Project #1 Market Share in the Auto Industry


The auto industry long exemplified the capabilities of American manufacturing, beginning at the turn of the century. From the end of World War II throughout the 1960s, with minor exceptions, the market was essentially closed, with little external competition. The Big Three; Ford, General Motors, and Chrysler, had things to themselves. As a result, they grew confident and complacent, while quality and productivity quietly slipped, volume and profit being the driving forces. In the 1970s, new factors appeared. In 1972, the first Honda Civic came to the US, followed by compact cars from Datsun (now Nissan), Toyota and others. These cars were of modest quality, small, and low priced. Their impact was minimal as Americans were enthralled with bigger, powerful cars (the V-8 being the standard engine). However, things changed in late 1973 with the first Arab Oil Embargo. Within a month, gas lines appeared, gas prices tripled, and driving, long taken for granted, became an adventure. The fuel efficient, front wheel drive foreign cars drew much attention as a possible solution (Honda Civics getting 35 mpg hiway, while large V-8s struggled in the upper teens.). Ford's Pinto was perhaps the best American economy car, but it was plagued by poor engine quality (camshafts and bearings), rust, and the sedan version was prone to fire if impacted from the rear. Thus a combination of factors from three continents changed permanently the American auto industry.

Mathematical Background The reader should be familiar with Markov Chains, covered in section 8.3 of Kolman.

Market Share During the same period of time, the methods of measuring business success changed. Instead of measuring the success of a company in terms of only net profit, a different metric, market share, became popular (the interested reader is referred to Lester Thurow's book, Head to Head ). Simply put, as the name implies, the market share a company has is simply the fraction of all sales for a given product that the company has made. In 1972, GM had approximately 40% of the customers for new cars, Ford had 30%, Chrysler had one quarter, and the total for all Japanese manufacturers was only 5%.

At that time, studies of car buyers found the following trends for a one year period:


        GM    Ford  Chyrs  Japan
GM    .75    .10     .10     .10

                                  to                     Ford         .10          .70           .05           .10

                                                        Chrys         .05          .10           .65           .05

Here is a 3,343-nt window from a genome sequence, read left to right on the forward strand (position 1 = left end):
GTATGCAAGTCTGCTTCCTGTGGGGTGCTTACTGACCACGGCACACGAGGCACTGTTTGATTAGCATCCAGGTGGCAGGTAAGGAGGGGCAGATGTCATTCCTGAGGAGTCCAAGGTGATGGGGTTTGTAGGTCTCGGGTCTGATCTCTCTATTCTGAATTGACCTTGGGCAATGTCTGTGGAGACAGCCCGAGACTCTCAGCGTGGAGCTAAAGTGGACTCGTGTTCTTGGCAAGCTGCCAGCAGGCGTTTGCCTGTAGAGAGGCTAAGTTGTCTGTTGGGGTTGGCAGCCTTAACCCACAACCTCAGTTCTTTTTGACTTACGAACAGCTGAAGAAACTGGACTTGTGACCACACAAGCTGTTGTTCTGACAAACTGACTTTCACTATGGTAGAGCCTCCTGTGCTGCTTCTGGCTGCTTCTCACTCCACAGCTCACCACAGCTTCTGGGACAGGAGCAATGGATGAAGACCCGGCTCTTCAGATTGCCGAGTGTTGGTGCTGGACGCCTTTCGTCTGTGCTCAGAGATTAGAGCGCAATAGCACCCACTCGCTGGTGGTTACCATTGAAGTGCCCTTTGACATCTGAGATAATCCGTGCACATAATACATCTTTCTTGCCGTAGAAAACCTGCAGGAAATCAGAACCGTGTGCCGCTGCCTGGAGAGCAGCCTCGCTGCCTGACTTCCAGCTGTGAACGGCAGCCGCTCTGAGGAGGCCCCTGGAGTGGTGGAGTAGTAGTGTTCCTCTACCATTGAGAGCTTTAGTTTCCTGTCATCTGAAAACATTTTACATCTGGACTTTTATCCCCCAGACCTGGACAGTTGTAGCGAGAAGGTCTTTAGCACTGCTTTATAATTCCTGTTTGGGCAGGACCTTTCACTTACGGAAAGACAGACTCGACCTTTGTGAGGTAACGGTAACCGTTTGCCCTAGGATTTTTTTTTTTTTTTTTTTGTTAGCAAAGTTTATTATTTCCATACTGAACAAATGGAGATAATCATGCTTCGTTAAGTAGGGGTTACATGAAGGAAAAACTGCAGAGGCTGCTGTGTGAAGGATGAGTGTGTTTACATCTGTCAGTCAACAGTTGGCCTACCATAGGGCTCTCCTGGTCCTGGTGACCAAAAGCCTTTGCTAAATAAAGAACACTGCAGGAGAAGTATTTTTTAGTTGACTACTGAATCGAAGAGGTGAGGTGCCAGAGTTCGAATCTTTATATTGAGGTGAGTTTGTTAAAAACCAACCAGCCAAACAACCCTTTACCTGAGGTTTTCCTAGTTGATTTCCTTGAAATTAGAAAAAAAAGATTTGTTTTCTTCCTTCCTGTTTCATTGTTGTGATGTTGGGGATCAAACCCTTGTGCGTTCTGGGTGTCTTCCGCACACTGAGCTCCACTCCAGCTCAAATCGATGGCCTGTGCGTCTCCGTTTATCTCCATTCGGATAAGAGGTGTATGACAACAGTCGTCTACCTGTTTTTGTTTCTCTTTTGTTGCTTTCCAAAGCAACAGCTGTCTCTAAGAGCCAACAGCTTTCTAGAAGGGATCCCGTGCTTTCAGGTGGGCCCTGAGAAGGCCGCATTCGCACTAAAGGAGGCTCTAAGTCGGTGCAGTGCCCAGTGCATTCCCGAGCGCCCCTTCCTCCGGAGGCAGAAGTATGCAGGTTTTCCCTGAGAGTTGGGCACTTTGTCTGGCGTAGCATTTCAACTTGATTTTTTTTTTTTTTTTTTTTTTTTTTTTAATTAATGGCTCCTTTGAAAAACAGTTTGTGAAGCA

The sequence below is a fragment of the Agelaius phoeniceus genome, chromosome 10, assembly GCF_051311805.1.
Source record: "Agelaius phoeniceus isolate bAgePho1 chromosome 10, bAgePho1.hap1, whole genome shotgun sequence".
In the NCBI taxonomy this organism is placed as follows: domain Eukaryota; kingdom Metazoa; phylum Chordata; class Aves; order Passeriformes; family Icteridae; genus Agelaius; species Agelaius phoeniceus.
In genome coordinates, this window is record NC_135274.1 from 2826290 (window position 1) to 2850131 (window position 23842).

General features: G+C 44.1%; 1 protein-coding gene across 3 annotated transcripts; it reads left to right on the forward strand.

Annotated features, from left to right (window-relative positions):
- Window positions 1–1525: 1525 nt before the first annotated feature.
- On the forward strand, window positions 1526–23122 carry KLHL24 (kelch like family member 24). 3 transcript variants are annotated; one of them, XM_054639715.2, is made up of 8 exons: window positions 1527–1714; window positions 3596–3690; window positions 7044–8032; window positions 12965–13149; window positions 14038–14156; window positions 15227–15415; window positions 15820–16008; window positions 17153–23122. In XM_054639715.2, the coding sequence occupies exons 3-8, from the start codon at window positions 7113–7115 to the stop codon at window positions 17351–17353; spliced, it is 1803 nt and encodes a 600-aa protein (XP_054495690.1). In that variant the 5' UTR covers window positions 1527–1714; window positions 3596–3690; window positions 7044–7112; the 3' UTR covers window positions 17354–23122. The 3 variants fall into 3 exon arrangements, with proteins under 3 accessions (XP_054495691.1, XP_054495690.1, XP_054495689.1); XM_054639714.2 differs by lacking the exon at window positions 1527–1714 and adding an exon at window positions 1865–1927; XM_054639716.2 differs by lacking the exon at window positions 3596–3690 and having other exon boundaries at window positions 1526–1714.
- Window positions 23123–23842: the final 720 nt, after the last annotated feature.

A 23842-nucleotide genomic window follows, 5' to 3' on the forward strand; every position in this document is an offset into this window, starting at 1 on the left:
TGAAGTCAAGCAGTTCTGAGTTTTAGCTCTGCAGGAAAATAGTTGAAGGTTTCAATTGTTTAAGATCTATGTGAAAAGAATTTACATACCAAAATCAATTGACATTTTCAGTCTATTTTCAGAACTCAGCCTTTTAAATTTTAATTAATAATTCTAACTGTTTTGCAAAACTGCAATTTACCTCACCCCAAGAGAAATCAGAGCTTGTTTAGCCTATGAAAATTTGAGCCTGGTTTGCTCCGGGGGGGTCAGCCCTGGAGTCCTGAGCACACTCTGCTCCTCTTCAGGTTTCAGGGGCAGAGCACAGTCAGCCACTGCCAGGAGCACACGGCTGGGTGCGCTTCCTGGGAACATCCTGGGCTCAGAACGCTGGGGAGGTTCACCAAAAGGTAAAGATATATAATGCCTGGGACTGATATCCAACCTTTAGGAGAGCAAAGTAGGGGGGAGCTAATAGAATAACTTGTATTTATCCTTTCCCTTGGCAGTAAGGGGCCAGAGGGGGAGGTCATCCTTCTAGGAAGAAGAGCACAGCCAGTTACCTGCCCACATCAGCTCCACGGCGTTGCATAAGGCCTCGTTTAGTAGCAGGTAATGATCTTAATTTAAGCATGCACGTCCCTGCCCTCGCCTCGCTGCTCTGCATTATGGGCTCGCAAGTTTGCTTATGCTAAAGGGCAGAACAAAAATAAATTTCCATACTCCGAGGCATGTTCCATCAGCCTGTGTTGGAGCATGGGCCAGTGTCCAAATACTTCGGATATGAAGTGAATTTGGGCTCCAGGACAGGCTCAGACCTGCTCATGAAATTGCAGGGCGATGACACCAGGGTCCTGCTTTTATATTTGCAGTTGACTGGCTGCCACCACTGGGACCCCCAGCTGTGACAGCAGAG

Japan        .10            .10          .20           .75

Work to be done

Preliminary Set up the transition matrix as well as the distribution matrix for 1972. What interpretation can you make of the fact that all of the columns in the transition matrix sum to one?

Which company is best at retaining its own customers? Which is best at attracting customers from other companies? Which is losing the most customers?

For a single company, there are 7 entries in the table related to it. What activities by that company effect those entries? Which different components of the company are involved in those activities? To the best extent you can, relate your answers to your own particular major

1. Predict what the market shares will look like in 1978, 1985,1990 and 1995 based upon the above information.

2. Perform some sensitivity analysis by picking 2 different entries of the transition matrix and, one by one, changing them by 2%. What change, in each case, does this cause in the projections? Do you feel the model is "sensitive"? (Three decimal place accuracy is acceptable for all work).

Since any mathematical model will have constants in it some degree of uncertainty or error, it is important to see if the model performs in essentially the same manner despite small changes in the parameters. If this is the case, then the model may be called robust.

3. Look at the distribution for several relatively "large" numbers of years (transitions). What conclusion can you draw? What role does the initial distribution play in the "long term" distribution of the system? (ascertain this by running the simulation for 3 or more different initial distributions).

4. Now explore the behavior of powers of the transition matrix by looking at them for several "large" values (the same ones as the part 3 should suffice). What conclusion can you draw?

5. Find the fixed point, or "steady state" distribution; the solution of Axs = xs. This can be done in two ways:

                        1. by directly solving the homogeneous system, remembering that the solution must be a distribution.

2. by adding an additional equation : x1+ x2 + x3 + x4 = 1 and then directly solving.

Having done this and examined the steady state distribution relative to results obtained in parts 3 and 4 , what conclusions can you draw?

6. Suppose we decide to refine the model, having for each group two sub categories, regular and luxury (such as in the case of Honda and Acura). What would the model look like now? (realizing that you cannot provide all numerical values). What information would you request in order to set up an actual transition matrix?

7. What technology in the near future do you feel might have a significant impact on automotive market place? What will need to happen for the examples you have chosen to make it from the design phase to the marketplace?


Halberstam, David. The Reckoning. 1986.New York: Avon Books.

Thurow, Lester Head to Head .1992  New York: William Morrow and Company.